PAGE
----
Australia’s Test team has a selection quandary on its hands.
After completing a dominant victory over a desperately disappointing West Indies team at Adelaide Oval on Sunday, focus immediately shifts to the three-Test series against South Africa.
As is so often the case in this compressed cricketing smorgasbord of an international calendar, there’s little time to ruminate on a possible line up, with the first Test against the Proteas starting on Saturday in Brisbane.
Having amassed 1,490 runs for just 19 wickets in two Tests against the Windies, Australia doesn’t need to tinker with the batting line up — although selectors will, at some point, need to address David Warner’s slump in form with an eye to whether his decline is terminal or not.
But that, perhaps, can wait.
Bowling-wise though, Australia’s selectors do have questions to answer, with Josh Hazlewood out for the third Test of the summer after missing the Adelaide Test with a side strain.
Last year, Michael Neser made his debut in Adelaide during the Ashes, when Pat Cummins and Hazlewood were ruled out due to being a COVID contact and injury respectively.
But when Cummins returned at the MCG, Neser’s place was taken by Scott Boland — whose performance with the ball cemented his spot for the next two Tests as well as a place in Australian cricket folklore.
Fast forward 12 months and a similar situation presents itself, with Cummins set to return — potentially leaving one spot open in the bowling cartel.
So, if Hazlewood is ruled out, who out of Boland and Neser will keep their place? Or will the selectors fancy a wild card?
Scott Boland: The favourite
The start of Boland’s Test career is beyond even the imagination of the most dreamy fairytale writer.
He has taken 21 wickets at an absurd average of 10.33, with 15 of those wickets coming in the second innings of matches.
His debut, that absurd 6-7 against England on his home ground, the MCG last year, may have just been the greatest Ashes debut performance of all time.
In Adelaide he was unerringly accurate and economical and took a three-wicket maiden with the first over of his spell in the second innings on day three.
Sign. Him. Up.
And yet, incredibly, those were the only three wickets he took in the match for overall figures of 3-45.
His Shield form has been a touch patchy too, relatively speaking.
Boland has taken 10 wickets in three games for Victoria in the Sheffield Shield this year at 24.50, with a strike rate of 57.6.
He has though, got a first class average of 16.7 at the Gabba — the best of any venue he plays at — having taken 27 scalps on Queensland soil.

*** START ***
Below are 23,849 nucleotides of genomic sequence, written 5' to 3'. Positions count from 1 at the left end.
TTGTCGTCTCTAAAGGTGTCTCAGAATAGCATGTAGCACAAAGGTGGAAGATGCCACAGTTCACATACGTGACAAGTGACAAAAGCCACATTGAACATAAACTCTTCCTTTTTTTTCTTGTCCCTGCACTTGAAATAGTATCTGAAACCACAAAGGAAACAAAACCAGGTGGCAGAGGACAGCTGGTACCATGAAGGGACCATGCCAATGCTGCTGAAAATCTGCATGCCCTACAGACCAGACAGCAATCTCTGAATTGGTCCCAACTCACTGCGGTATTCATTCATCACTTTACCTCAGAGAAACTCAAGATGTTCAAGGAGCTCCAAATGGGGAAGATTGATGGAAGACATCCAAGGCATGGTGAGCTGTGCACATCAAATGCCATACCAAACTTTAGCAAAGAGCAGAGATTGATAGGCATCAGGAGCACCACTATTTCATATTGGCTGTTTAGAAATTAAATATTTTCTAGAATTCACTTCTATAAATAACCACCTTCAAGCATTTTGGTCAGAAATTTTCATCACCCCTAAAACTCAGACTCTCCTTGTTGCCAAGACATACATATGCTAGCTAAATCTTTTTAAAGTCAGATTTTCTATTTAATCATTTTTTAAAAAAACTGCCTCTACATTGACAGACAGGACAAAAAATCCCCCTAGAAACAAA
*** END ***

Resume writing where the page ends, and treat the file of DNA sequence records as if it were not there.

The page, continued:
Michael Neser: The hometown hero
Neser made his debut in last year’s pink ball Test and then, both he and fellow Adelaide replacement Jhye Richardson missed out in the following Test in Melbourne, when Cummins returned and Boland came in — and preceded to take 6-7 in the second innings for a match haul of 7-55.
So what chance is Neser of suffering the same fate this time around, when the next Test is on his home ground?
Probably pretty likely.
Despite taking match figures of 5-56, statistically the best of the Aussie bowlers in Adelaide, you’d think the selectors may yet deny Neser the chance to complete against the land of his birth.
On the face of it, that would be a harsh decision.
Neser has seven wickets in his two Tests to date at an average of 16.71, and has been electrifying in the Shield this year, taking 24 wickets at 14.5, with a strike rate of 38.2.
How many of those wickets were taken at the Gabba? Well, none, actually.
Queensland’s only match at the Gabba so far this year was a rain-interrupted clash with Western Australia, in which Neser toiled for 30 wicketless overs as WA amassed 7-427 declared thanks to an unbeaten 164 from opener Cameron Bancroft.
Lance Morris: The Wild Card
In that match at the Gabba, WA were almost able to force a result, reducing Queensland to 7-97 in their second innings before time ran out.
That was, partly down to Lance Morris, who took 3-22 in 17 overs, dismissing Bryce Street, Jimmy Peirson and Joe Burns, accomplished batters all, for a combined total of 10 runs.
It wasn’t the first time he’s terrorised Queensland this season either, taking 4-26 as Queensland were dismissed for just 97 at the WACA, claiming the scalps of Test regulars Marnus Labuschagne (2) and Usman Khawaja (0) to boot.
Morris has taken a competition-leading 27 wickets in the Shield this year at an average of 18.40, earning him a surprise squad call up ahead of the Adelaide Test.
His express pace — he has been clocked at over 150kph in the Shield — has earned him the nickname, “wild thing”.
The 24-year-old was a real left-field choice to even join the squad, particularly given the form of Queensland quick Mark Steketee (25 wickets at 15.52 this year) with more experience under his belt — but you can’t argue with pace.